Antimycobacterials from Lovage Root (Ligusticum officinale Koch)
Article first published online: 16 AUG 2012
Copyright © 2012 John Wiley & Sons, Ltd.
Volume 27, Issue 7, pages 993–998, July 2013
How to Cite
Guzman, J. D., Evangelopoulos, D., Gupta, A., Prieto, J. M., Gibbons, S. and Bhakta, S. (2013), Antimycobacterials from Lovage Root (Ligusticum officinale Koch). Phytother. Res., 27: 993–998. doi: 10.1002/ptr.4823
- Issue published online: 5 JUL 2013
- Article first published online: 16 AUG 2012
- Manuscript Accepted: 25 JUL 2012
- Manuscript Revised: 23 JUL 2012
- Manuscript Received: 31 MAY 2012
- Ligusticum officinale Koch;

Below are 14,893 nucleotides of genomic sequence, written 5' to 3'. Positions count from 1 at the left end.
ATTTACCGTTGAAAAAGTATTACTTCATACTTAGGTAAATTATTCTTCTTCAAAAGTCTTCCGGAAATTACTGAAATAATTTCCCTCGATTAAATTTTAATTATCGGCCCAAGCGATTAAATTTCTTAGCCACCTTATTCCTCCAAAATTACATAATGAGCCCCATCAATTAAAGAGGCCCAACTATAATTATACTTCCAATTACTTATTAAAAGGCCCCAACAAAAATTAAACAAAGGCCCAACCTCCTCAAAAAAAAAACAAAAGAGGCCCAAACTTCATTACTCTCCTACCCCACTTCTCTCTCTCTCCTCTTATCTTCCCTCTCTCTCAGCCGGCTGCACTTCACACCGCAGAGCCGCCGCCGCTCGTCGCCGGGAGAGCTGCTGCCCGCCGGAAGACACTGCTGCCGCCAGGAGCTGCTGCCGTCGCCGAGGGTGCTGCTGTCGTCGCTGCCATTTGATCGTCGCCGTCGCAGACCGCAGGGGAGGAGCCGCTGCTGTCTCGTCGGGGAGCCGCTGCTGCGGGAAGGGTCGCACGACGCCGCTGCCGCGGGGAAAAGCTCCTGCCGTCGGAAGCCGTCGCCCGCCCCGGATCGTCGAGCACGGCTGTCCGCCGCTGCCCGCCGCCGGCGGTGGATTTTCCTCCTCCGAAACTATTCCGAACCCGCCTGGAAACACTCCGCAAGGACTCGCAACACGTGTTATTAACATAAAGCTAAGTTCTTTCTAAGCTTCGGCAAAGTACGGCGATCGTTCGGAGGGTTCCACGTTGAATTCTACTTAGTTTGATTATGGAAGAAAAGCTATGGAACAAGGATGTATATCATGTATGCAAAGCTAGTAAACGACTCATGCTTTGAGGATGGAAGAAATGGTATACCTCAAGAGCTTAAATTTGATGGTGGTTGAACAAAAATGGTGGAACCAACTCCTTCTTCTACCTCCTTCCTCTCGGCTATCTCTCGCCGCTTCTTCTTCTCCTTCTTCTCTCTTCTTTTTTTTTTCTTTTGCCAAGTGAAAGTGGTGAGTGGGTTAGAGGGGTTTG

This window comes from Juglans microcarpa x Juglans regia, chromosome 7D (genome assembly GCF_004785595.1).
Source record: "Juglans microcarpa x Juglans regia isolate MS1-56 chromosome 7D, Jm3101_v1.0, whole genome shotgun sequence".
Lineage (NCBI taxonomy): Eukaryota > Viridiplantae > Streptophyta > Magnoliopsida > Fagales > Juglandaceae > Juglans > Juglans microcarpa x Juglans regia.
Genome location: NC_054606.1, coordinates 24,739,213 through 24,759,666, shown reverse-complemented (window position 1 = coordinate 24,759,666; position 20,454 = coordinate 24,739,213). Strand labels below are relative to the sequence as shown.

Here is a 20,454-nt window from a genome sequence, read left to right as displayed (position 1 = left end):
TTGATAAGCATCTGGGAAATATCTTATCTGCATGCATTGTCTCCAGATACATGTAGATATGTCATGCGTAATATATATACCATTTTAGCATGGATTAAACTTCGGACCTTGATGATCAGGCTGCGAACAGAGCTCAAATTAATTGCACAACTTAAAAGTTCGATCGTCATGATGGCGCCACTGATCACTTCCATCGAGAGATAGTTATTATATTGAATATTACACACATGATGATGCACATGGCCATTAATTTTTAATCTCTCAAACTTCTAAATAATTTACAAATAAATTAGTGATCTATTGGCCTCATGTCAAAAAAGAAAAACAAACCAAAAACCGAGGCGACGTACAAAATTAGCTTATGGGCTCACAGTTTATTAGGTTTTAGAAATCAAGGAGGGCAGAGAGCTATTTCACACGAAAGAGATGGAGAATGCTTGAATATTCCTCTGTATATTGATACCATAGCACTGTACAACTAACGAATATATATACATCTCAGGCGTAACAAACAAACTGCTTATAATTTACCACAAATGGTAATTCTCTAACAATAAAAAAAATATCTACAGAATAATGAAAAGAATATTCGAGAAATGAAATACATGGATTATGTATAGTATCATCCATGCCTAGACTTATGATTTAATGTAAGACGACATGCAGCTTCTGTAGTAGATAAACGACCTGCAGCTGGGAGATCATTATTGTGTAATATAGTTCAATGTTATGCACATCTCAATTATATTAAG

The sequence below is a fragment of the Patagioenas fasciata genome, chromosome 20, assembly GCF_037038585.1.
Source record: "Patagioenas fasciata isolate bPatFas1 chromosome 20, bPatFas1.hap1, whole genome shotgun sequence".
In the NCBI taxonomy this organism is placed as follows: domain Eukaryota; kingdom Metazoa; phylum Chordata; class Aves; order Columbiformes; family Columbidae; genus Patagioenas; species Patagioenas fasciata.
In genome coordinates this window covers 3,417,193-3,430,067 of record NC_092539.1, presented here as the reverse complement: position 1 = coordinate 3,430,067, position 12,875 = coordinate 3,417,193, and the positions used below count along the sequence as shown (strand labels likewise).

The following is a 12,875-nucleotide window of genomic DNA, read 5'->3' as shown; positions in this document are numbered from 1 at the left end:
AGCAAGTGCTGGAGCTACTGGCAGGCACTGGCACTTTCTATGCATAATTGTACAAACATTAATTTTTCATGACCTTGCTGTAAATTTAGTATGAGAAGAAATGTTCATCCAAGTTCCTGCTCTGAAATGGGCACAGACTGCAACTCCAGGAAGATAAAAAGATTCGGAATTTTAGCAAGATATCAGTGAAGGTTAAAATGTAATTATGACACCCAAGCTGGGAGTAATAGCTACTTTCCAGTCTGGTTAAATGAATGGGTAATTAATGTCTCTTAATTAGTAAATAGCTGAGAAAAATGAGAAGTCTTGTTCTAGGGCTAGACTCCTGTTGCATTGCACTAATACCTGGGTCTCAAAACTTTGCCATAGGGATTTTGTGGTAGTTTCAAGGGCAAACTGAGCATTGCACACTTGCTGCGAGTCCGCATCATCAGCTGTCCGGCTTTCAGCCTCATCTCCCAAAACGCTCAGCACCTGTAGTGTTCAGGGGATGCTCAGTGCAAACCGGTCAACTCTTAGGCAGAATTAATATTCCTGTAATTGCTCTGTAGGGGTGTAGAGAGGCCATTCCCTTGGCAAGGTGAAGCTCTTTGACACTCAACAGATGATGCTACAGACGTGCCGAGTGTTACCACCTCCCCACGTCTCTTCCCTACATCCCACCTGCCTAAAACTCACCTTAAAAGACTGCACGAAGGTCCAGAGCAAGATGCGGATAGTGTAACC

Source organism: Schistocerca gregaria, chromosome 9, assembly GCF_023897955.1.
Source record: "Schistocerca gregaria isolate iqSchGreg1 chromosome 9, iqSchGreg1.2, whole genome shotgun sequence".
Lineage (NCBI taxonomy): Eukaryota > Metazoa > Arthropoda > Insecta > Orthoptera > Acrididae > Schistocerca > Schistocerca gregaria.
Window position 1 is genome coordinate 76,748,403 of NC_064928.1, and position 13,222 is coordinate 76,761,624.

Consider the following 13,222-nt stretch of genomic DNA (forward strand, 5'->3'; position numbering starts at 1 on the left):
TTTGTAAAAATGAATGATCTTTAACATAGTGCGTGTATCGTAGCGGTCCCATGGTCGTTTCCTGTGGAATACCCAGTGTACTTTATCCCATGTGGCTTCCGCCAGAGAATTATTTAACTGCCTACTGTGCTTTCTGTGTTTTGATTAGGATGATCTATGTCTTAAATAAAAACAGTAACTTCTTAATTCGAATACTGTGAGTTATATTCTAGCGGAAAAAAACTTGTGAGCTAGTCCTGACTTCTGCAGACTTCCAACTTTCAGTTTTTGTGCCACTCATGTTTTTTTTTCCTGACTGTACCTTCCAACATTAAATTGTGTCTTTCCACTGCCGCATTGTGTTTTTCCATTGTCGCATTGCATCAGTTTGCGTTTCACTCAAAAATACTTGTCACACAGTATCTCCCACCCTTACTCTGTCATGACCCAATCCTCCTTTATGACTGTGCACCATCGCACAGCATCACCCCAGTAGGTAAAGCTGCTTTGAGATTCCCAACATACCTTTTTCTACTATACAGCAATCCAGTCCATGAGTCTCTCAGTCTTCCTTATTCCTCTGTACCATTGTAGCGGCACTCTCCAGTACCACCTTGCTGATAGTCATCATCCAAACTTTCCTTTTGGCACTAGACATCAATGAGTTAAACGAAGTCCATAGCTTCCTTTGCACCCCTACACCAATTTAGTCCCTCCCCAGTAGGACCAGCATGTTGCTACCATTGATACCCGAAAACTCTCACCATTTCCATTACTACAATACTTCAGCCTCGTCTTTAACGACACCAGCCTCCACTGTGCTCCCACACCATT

The n-hexane extract of Lovage root was found to significantly inhibit the growth of both Mycobacterium smegmatis mc2155 and Mycobacterium bovis BCG, and therefore a bioassay-guided isolation strategy was undertaken. (Z)-Ligustilide, (Z)-3-butylidenephthalide, (E)-3-butylidenephthalide, 3-butylphthalide, α-prethapsenol, falcarindiol, levistolide A, psoralen and bergapten were isolated by chromatographic techniques, characterized by NMR spectroscopy and MS, and evaluated for their growth inhibition activity against Mycobacterium tuberculosis H37Rv using the whole-cell phenotypic spot culture growth inhibition assay (SPOTi). Cytotoxicity against RAW 264.7 murine macrophage cells was employed for assessing their degree of selectivity. Falcarindiol was the most potent compound with a minimum inhibitory concentration (MIC) value of 20 mg/L against the virulent H37Rv strain; however, it was found to be cytotoxic with a half-growth inhibitory concentration (GIC50) in the same order of magnitude (SI < 1). Interestingly the sesquiterpene alcohol α-prethapsenol was found to inhibit the growth of the pathogenic mycobacteria with an MIC value of 60 mg/L, being more specific towards mycobacteria than mammalian cells (SI ~ 2). Colony forming unit analysis at different concentrations of this phytochemical showed mycobacteriostatic mode of action. Copyright © 2012 John Wiley & Sons, Ltd.